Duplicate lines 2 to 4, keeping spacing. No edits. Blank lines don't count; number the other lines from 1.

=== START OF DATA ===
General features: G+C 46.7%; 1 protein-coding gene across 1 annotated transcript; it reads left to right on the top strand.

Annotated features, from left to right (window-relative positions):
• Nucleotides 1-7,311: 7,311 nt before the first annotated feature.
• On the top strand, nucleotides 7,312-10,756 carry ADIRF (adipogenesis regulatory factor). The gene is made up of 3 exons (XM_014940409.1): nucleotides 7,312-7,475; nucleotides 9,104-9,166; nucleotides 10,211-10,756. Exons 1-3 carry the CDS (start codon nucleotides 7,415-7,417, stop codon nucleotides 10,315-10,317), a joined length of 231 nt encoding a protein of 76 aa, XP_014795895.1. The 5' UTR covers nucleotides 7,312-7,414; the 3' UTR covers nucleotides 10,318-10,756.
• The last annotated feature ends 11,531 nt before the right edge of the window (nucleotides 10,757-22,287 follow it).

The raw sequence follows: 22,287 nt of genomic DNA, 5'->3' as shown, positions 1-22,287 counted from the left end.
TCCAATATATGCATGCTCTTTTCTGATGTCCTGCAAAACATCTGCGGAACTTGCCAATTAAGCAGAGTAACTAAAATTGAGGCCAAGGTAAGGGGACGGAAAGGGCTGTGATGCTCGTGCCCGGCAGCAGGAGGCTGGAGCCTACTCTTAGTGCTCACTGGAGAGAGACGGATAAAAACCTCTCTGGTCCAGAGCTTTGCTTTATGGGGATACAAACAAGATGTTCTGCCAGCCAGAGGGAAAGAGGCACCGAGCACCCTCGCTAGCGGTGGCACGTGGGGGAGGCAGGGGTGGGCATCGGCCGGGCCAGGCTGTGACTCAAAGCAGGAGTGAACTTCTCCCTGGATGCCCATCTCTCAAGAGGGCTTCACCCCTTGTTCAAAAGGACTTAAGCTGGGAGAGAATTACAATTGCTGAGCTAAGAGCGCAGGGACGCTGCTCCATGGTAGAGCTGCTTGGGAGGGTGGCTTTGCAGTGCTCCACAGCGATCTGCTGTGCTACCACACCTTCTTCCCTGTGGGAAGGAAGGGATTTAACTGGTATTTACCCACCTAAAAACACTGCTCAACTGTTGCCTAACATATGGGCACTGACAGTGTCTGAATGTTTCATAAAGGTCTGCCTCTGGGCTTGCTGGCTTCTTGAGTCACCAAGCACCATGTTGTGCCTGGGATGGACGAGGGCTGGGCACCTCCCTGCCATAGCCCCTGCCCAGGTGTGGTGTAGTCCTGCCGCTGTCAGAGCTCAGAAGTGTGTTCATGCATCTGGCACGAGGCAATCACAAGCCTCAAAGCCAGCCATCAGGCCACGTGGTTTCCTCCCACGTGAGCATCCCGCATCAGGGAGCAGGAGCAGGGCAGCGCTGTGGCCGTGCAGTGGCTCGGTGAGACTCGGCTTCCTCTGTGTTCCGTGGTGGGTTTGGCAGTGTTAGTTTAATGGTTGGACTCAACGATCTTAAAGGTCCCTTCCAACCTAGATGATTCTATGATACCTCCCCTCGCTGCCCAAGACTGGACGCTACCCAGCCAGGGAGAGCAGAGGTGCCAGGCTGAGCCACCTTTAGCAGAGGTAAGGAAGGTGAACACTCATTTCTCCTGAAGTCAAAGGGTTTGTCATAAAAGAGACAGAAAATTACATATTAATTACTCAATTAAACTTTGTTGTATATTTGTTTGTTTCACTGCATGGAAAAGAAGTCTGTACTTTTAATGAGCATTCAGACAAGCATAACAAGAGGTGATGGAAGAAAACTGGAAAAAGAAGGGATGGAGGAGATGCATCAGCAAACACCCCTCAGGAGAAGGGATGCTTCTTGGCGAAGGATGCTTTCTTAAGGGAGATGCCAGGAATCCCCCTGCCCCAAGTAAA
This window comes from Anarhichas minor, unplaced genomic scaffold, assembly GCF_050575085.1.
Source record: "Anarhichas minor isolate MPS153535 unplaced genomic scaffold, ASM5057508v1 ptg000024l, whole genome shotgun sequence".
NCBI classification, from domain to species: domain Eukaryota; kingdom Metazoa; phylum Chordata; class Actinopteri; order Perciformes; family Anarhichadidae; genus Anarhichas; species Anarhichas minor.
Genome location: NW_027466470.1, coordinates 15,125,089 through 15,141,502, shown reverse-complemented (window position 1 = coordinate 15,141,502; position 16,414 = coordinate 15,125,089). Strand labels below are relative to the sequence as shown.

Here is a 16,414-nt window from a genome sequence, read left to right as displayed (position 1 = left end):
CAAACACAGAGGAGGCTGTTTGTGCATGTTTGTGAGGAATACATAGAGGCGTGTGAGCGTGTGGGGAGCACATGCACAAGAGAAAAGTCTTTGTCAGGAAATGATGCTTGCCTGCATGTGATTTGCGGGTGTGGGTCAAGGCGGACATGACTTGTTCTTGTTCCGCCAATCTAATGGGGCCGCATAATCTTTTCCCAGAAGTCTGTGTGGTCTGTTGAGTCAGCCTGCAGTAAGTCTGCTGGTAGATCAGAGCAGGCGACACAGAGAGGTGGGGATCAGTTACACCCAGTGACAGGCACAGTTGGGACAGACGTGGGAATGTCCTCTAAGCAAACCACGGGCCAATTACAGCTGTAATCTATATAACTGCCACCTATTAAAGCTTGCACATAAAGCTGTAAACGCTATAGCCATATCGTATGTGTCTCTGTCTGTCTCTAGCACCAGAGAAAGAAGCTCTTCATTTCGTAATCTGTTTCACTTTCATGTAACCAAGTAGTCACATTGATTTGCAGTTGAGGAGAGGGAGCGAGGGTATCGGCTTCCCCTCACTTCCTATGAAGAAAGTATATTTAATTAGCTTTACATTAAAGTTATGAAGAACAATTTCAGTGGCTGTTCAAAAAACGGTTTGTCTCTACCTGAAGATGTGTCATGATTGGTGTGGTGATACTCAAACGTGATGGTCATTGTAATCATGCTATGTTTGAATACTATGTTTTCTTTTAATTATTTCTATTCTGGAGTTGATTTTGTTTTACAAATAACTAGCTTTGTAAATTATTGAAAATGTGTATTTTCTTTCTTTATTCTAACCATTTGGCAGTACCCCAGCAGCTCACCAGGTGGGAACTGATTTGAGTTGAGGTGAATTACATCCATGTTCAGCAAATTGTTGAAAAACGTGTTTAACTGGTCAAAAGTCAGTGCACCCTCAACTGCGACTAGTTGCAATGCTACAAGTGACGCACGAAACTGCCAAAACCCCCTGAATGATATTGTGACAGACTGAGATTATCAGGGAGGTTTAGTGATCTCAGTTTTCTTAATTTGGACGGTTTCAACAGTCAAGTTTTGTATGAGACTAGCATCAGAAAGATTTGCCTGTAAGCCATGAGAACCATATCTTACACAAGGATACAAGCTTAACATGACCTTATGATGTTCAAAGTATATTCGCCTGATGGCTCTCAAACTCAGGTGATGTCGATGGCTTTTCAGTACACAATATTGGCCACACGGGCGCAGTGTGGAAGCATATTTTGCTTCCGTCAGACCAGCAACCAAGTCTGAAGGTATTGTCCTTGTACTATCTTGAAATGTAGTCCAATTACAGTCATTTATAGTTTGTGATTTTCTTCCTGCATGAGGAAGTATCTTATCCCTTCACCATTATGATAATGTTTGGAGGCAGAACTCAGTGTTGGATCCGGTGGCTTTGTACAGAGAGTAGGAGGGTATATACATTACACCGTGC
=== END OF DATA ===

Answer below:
Annotated features, from left to right (window-relative positions):
• Nucleotides 1-7,311: 7,311 nt before the first annotated feature.
• On the top strand, nucleotides 7,312-10,756 carry ADIRF (adipogenesis regulatory factor). The gene is made up of 3 exons (XM_014940409.1): nucleotides 7,312-7,475; nucleotides 9,104-9,166; nucleotides 10,211-10,756. Exons 1-3 carry the CDS (start codon nucleotides 7,415-7,417, stop codon nucleotides 10,315-10,317), a joined length of 231 nt encoding a protein of 76 aa, XP_014795895.1. The 5' UTR covers nucleotides 7,312-7,414; the 3' UTR covers nucleotides 10,318-10,756.